The five-count complaint alleges that the dealerships committed multiple violations of both the New Jersey Consumer Fraud Act and the state’s motor vehicle advertising regulations. The state of New Jersey wants restitution for consumers and the imposition of civil penalties, among other remedies.

Additionally, the complaint alleges that certain new vehicles offered for sale or lease had been sold months before but remained featured in the dealerships’ advertisements. The AG claims that a 2013 Mazda advertised for lease had actually been sold almost 11 months before the advertisement was published. In another instance, the Hyundai dealership allegedly advertised for at least 175 days a 2013 Hyundai Genesis for lease that it did not possess and that was, in fact, located and titled in Pennsylvania.

” ‘The alleged actions of Bergen Auto Enterprises demonstrate contempt for consumers and their rights under the law. The Wayne Mazda and Wayne Auto Mall Hyundai dealerships allegedly offered vehicles and terms that were not attainable, and concealed important details about other vehicles for sale and lease, all in a calculated effort to profit at consumers’ expense,’ ” said Division of Consumer Affairs Acting Director Steve Lee.

Newspaper advertisements for Wayne Mazda and Wayne Auto Mall Hyundai also allegedly failed to include legally required statements that explain to consumers what costs the advertised price included and what additional costs consumers would need to pay. The complaint also alleges that the dealerships advertised prices of new vehicles that reflected dealership discounts but failed to properly explain the qualifications necessary to obtain those discounts. For instance, Wayne Mazda advertised prices and included a footnote – “Available to qualified buyers on select vehicles” – but did not specify the vehicles to which the discount applied or the conditions necessary for the consumer to qualify for the discount.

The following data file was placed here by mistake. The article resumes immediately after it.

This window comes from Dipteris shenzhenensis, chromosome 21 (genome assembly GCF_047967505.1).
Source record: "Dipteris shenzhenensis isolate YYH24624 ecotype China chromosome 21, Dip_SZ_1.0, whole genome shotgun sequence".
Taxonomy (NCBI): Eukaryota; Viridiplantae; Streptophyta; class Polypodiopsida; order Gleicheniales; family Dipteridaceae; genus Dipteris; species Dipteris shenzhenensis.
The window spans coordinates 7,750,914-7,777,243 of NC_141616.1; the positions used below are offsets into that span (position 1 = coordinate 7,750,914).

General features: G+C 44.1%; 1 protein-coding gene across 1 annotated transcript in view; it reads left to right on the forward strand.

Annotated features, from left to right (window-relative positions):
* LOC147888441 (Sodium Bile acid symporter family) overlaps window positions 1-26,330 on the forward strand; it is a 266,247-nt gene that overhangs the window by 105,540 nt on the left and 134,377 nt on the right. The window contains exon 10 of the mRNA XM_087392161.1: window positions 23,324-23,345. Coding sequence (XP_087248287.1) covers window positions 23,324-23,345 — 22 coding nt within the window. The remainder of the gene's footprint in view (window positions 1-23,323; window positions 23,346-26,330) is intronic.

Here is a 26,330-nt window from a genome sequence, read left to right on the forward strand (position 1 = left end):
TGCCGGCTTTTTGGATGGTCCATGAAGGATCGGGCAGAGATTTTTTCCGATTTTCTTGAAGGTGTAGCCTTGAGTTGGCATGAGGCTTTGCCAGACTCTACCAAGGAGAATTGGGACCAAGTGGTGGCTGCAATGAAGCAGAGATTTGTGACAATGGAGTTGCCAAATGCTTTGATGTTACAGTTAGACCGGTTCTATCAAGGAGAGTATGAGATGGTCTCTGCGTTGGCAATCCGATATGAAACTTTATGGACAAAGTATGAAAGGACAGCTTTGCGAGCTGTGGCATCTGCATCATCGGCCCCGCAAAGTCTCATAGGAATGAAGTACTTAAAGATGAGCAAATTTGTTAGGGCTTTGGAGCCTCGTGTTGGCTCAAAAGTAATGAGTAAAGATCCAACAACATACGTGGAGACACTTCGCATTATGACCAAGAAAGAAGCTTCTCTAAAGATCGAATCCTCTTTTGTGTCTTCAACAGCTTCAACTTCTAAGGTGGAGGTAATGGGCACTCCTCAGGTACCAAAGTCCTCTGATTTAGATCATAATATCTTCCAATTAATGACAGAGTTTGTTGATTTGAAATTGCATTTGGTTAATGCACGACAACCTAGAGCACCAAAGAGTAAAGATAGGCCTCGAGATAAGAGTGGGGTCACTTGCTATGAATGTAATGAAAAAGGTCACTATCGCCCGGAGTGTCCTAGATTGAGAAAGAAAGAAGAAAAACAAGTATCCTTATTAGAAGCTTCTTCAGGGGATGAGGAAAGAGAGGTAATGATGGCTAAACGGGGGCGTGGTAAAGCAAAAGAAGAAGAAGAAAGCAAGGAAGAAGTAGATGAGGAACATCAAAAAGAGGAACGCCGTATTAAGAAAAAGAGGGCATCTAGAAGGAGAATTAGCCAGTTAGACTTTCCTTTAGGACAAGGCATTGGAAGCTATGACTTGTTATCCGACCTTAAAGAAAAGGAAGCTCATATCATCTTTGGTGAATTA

Keep in mind that, so far, all we have here are allegations – the AG still has to convince a court that the dealerships did what they are charged with doing. If the AG’s allegations are true, though, I really have to wonder who at the dealerships is responsible for the legal compliance of these ads and what the advertising compliance review process looks like.

My bet is on “nobody” and “nothing.” If that describes your dealership, you need to know that the federal and state enforcers are in an absolute lather about dealers’ ads. If your ad process isn’t up to snuff, it’s time to get to work.

Catherine M. Brennan is a partner in the Maryland office of Hudson Cook, LLP. Cathy can be reached at 410.865.5405 or by email at

Copyright (c) 2014 LLC. All rights reserved.  This article appeared in Spot Delivery(r). Reprinted with express permission